$137.8B U.S. ad spend for top 200 advertisers
Old Navy is enlisting Jimmy Kimmel to create content for its flip-flop sale.
The retailer says the sale, which discounts all Old Navy flip flops to $1 per pair, is one of its biggest annual events, and this year it's taking a bit of a different approach to its marketing.
The late-night host and his team of writers have created a skit to air Thursday during "Jimmy Kimmel Live" that uses the flip-flops in a "unique" way, a spokeswoman said. Terms were not disclosed. This year's sale is June 28.
Old Navy will also push out the skit through its own social media channels and website, and it will live on Mr. Kimmel's YouTube page.
Old Navy has been willing to give up some creative control to produce content its executives think consumers will want to engage with, said Ivan Wicksteed, chief marketing officer, Old Navy.
When working with talent like Mr. Kimmel or Ms. Poehler, Old Navy is relinquishing most of the control in developing ideas and creating the spot, Mr. Wicksteed said, who called the strategy successful so far. Mr. Wicksteed noted that in some cases the outtakes of Ms. Poehler's spots garnered more views online than the spots themselves.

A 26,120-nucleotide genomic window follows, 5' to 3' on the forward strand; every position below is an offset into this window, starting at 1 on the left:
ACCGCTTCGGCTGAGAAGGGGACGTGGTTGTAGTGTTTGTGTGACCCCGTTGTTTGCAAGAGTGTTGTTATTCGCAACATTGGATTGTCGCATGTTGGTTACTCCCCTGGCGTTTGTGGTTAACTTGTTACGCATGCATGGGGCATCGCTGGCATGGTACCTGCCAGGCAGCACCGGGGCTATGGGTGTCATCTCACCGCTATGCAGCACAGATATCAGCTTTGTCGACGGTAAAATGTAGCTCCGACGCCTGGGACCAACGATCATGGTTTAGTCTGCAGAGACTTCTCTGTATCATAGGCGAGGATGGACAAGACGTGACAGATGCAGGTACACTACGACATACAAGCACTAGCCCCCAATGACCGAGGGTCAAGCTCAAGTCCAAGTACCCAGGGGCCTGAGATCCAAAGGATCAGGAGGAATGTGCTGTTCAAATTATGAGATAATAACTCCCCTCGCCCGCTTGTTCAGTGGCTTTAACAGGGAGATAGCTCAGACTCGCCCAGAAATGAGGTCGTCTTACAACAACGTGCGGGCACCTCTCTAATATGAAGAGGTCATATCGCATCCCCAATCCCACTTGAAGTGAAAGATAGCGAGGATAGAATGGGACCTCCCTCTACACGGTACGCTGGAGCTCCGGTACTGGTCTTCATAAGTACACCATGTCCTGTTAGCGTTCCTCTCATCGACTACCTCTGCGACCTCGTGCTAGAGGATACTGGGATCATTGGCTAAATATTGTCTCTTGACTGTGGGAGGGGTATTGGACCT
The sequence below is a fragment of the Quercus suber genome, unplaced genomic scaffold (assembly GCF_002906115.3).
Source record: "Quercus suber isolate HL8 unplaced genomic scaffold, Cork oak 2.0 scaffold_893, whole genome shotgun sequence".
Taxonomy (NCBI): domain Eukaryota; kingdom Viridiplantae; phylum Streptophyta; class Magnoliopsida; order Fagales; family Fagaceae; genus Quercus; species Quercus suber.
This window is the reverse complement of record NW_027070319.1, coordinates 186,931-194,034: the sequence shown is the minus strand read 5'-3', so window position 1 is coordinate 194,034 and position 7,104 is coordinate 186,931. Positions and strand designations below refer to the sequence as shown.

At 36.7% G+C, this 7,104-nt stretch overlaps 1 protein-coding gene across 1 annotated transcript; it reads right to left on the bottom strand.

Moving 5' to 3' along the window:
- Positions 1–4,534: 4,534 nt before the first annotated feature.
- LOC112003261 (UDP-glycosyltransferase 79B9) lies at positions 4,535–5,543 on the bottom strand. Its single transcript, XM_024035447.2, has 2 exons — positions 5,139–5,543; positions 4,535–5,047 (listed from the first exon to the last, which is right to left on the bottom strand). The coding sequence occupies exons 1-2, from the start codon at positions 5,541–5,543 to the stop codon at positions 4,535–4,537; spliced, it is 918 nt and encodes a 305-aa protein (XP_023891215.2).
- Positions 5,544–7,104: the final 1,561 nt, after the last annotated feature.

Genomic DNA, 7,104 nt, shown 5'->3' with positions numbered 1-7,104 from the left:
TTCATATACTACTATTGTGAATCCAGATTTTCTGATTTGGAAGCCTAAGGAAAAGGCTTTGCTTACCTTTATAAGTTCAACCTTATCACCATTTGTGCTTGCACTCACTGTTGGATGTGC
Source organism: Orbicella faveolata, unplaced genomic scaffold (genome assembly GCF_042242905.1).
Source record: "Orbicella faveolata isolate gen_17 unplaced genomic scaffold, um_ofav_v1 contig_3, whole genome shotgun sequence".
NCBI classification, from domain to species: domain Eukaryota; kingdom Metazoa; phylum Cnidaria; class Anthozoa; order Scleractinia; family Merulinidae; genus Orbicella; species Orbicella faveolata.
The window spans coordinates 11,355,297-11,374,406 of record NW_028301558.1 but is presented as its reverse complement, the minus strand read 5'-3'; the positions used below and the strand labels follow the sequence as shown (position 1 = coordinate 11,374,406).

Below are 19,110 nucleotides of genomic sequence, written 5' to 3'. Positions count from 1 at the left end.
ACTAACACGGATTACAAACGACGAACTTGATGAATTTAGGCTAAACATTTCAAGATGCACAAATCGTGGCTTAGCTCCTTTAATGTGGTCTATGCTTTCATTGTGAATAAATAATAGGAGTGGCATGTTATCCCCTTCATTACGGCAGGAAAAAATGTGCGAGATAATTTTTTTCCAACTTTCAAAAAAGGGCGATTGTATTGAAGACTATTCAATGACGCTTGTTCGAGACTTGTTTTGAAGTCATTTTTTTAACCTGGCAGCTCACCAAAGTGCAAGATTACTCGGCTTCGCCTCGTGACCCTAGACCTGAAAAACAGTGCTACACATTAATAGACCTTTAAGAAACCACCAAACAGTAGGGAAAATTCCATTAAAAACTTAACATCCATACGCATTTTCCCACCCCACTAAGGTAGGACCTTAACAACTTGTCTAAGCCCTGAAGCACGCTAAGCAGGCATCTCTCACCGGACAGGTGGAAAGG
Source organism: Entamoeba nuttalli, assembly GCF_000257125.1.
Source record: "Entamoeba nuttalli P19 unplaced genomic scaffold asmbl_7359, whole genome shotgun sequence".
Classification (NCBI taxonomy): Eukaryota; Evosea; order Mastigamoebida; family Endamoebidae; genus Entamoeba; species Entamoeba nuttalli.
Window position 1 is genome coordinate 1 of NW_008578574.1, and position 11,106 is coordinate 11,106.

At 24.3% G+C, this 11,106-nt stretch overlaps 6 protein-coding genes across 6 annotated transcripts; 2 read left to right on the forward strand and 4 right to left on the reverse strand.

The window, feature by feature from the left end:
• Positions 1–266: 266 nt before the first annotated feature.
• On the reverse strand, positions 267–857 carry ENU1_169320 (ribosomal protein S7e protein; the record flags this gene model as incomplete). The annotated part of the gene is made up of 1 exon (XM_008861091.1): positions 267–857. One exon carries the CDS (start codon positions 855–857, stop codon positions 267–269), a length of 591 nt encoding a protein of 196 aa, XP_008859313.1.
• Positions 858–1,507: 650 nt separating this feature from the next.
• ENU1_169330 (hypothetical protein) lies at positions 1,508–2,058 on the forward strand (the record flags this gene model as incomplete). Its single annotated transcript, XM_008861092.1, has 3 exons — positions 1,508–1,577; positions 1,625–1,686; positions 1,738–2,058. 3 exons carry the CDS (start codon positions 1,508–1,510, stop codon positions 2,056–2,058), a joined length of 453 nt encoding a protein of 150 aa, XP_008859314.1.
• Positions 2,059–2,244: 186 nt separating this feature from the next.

As part of the flip-flop campaign, Old Navy is also positioning 36 flip-flop vending machines in New York and Los Angeles that dispense free flip-flops when consumers tweet a code. Old Navy will be giving away 9,000 flip flops in this way, essentially guaranteeing the retailer 9,000 tweets.
"In order to be relevant we need to be part of the cultural conversation," said Mr. Wicksteed, who became CMO of the company in February 2013.
Old Navy has been shifting its marketing spend out of traditional media into alternative distribution channels, which Mr. Wicksteed said are "more effective and efficient."
That doesn't mean it's gone all-social -- far from it. Traditional TV continues to be a big part of Old Navy's marketing mix, and Mr. Wicksteed said that will continue to be the case for years to come. Still, over the past year Mr. Wicksteed said the company has significantly reduced the amount of money it spends on TV.